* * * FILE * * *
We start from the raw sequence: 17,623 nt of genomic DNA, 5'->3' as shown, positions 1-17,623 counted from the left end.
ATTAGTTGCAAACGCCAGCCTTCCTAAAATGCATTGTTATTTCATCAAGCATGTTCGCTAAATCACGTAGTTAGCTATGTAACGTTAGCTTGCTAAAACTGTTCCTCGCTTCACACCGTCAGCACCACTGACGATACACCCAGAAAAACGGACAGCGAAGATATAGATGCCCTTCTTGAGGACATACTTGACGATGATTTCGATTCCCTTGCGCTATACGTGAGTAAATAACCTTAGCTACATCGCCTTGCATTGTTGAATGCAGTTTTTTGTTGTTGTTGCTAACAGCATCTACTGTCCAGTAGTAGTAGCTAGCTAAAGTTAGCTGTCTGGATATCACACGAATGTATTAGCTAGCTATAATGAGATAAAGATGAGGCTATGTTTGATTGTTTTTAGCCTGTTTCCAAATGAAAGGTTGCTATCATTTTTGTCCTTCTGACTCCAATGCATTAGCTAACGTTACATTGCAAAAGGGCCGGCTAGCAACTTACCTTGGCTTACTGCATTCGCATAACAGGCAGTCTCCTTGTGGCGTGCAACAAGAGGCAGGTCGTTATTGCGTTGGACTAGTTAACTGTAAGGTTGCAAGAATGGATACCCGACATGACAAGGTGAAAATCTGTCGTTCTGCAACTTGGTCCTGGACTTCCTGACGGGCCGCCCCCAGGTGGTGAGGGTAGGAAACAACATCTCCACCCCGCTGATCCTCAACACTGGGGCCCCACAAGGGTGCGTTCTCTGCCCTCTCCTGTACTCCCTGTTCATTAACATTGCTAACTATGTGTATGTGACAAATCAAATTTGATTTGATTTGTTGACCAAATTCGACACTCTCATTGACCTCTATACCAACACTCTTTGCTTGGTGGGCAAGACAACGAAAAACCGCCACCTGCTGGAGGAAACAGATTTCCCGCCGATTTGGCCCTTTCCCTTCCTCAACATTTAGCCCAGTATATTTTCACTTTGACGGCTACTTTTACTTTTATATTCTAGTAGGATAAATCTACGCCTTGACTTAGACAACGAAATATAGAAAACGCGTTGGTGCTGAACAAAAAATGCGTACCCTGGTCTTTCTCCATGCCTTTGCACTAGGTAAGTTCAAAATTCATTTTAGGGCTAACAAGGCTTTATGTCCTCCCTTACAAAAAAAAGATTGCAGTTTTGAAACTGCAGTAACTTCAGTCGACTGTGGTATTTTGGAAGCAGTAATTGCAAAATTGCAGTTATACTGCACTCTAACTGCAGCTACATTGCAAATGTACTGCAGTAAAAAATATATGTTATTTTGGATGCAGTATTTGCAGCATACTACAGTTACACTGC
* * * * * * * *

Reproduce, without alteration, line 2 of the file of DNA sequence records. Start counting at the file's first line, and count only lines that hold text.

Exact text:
ATTAGTTGCAAACGCCAGCCTTCCTAAAATGCATTGTTATTTCATCAAGCATGTTCGCTAAATCACGTAGTTAGCTATGTAACGTTAGCTTGCTAAAACTGTTCCTCGCTTCACACCGTCAGCACCACTGACGATACACCCAGAAAAACGGACAGCGAAGATATAGATGCCCTTCTTGAGGACATACTTGACGATGATTTCGATTCCCTTGCGCTATACGTGAGTAAATAACCTTAGCTACATCGCCTTGCATTGTTGAATGCAGTTTTTTGTTGTTGTTGCTAACAGCATCTACTGTCCAGTAGTAGTAGCTAGCTAAAGTTAGCTGTCTGGATATCACACGAATGTATTAGCTAGCTATAATGAGATAAAGATGAGGCTATGTTTGATTGTTTTTAGCCTGTTTCCAAATGAAAGGTTGCTATCATTTTTGTCCTTCTGACTCCAATGCATTAGCTAACGTTACATTGCAAAAGGGCCGGCTAGCAACTTACCTTGGCTTACTGCATTCGCATAACAGGCAGTCTCCTTGTGGCGTGCAACAAGAGGCAGGTCGTTATTGCGTTGGACTAGTTAACTGTAAGGTTGCAAGAATGGATACCCGACATGACAAGGTGAAAATCTGTCGTTCTGCAACTTGGTCCTGGACTTCCTGACGGGCCGCCCCCAGGTGGTGAGGGTAGGAAACAACATCTCCACCCCGCTGATCCTCAACACTGGGGCCCCACAAGGGTGCGTTCTCTGCCCTCTCCTGTACTCCCTGTTCATTAACATTGCTAACTATGTGTATGTGACAAATCAAATTTGATTTGATTTGTTGACCAAATTCGACACTCTCATTGACCTCTATACCAACACTCTTTGCTTGGTGGGCAAGACAACGAAAAACCGCCACCTGCTGGAGGAAACAGATTTCCCGCCGATTTGGCCCTTTCCCTTCCTCAACATTTAGCCCAGTATATTTTCACTTTGACGGCTACTTTTACTTTTATATTCTAGTAGGATAAATCTACGCCTTGACTTAGACAACGAAATATAGAAAACGCGTTGGTGCTGAACAAAAAATGCGTACCCTGGTCTTTCTCCATGCCTTTGCACTAGGTAAGTTCAAAATTCATTTTAGGGCTAACAAGGCTTTATGTCCTCCCTTACAAAAAAAAGATTGCAGTTTTGAAACTGCAGTAACTTCAGTCGACTGTGGTATTTTGGAAGCAGTAATTGCAAAATTGCAGTTATACTGCACTCTAACTGCAGCTACATTGCAAATGTACTGCAGTAAAAAATATATGTTATTTTGGATGCAGTATTTGCAGCATACTACAGTTACACTGC